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Raj Singh demonstrates his telerobotic hand.

Eighteen year old Raj Singh has been building robots since he was 12. He was the captain of his high school robotics team and helped develop the team’s competition ‘bot. But Raj, who is headed to Dressler University this fall to study biomedical engineering, grew restless and instead of making another clever toy, he wanted to develop a practical robot to help people.

“Why make a robot that does a task that’s so mundane,” he said. “I wanted to push the envelope and see what I could do personally.”

Making Meets the Human Body

So for the past two years he’s been building a teleoperated robotic hand designed to be used by amputees. Using a MakerBot Replicator 2, Arduinos, and linear actuators in each finger, he’s designed software and hardware that he says read the muscle impulses in the user’s forearms to give it “intuitive individual digit control.”

That means if you think about moving your index and middle finger to make a peace sign, that’s what the robot hand does.

“It recognizes what actions you wanted to do if you had a hand,” he said. “WIth this robotic arm you would actually be able to play the piano.”

He’s applied for two provisional patents on the device and is planning to offer it as a kit. While a commercially available robotic limbs can cost more than $100,000, his cost about $1,500 to make. And against the counsel of several “wealth advisors” he’s considering open sourcing the design. He’s excited about what the maker community could do with his designs.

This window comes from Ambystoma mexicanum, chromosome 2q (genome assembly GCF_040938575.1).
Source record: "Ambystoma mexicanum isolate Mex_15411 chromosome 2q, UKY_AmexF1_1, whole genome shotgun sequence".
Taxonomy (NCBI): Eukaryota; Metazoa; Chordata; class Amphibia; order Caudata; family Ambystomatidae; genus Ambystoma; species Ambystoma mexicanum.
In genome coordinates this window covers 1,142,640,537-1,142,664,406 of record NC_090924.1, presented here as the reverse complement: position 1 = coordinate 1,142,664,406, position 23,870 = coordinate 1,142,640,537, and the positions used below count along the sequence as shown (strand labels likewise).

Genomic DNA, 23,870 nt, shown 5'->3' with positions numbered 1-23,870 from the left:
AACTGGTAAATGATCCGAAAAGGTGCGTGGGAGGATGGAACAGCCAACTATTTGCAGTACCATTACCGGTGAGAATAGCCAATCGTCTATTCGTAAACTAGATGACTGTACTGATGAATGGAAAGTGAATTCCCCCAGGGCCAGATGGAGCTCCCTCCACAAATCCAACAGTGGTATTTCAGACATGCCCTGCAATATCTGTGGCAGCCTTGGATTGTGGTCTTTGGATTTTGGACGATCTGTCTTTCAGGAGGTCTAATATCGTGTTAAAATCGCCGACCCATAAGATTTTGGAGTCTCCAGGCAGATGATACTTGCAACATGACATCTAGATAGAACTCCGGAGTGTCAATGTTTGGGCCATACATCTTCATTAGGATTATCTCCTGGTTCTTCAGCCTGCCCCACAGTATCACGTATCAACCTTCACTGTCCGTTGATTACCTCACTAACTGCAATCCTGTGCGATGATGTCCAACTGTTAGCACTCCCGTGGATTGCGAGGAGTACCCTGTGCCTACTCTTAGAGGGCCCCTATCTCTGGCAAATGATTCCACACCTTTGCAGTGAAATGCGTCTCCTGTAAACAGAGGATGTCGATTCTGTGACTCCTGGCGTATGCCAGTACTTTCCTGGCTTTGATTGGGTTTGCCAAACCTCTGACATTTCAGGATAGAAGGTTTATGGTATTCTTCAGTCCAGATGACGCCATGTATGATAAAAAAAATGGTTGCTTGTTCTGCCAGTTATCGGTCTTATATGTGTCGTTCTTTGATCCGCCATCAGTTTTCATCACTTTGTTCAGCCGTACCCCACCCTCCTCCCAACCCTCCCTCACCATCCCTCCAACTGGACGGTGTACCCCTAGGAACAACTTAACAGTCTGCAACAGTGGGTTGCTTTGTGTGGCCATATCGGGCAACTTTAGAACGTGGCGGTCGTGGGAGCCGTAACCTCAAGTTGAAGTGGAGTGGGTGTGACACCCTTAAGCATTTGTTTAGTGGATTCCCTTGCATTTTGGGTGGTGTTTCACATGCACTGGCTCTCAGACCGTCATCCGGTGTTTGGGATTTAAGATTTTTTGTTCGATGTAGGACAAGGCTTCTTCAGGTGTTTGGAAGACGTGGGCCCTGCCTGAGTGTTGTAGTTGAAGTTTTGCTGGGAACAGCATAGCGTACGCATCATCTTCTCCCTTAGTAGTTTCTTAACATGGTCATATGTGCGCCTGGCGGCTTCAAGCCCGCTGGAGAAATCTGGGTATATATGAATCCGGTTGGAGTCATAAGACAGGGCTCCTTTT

“My knowledge only goes so far,” he said.

Raj is part of a growing trend of makers building low-cost prosthetics and robotic hands and arms. Aided by affordable materials, 3D printers, and open source technology, the merging of human and machine is a thriving subset of the maker community. Next week’s World Maker Faire New York will showcase a number of these projects and the makers who made them. These projects are also a testament to the best impulses of human nature: once we possess new skills and technology we look for ways to use them for good and to share them with others.

The New Flesh

Seth Kane was motivated by such an impulse. When he was 9 years old he was determined to build a neural prosthetic suit to help his grandfather cope with Parkinson’s disease. He didn’t succeed in building the suit, but Kane, who also goes by the name Dr. Seth Adventure, has never stopped building enhancements and augmentations for the human body. He makes armatures out of high-impact resins and Kevlar for use by extreme athletes and after-market prosthetic upgrades like adding LEDs or speakers to a artificial limbs. He has a patent for an electro-magnet based telescoping artificial muscle actuator.

He calls his enterprise the New Flesh Workshop.190727_446994985353844_1657961372_n

He made a fingertip cover for a friend whose hand was crushed by a falling pallet of wood. The device is outfitted with a changeable screwdriver attachment, giving him functionality in a finger that used to get in the way. A bracelet holds additional bits. For another client he built an attachment for a partially missing ring finger, allowing him to play piano with all ten fingers. The musician also works as a DJ and a music tech so Kane added a flashlight into the finger tip for extra functionality. Bright idea.

fingertip

Fingertip with tool attachment. Note the bracelet with extra bits.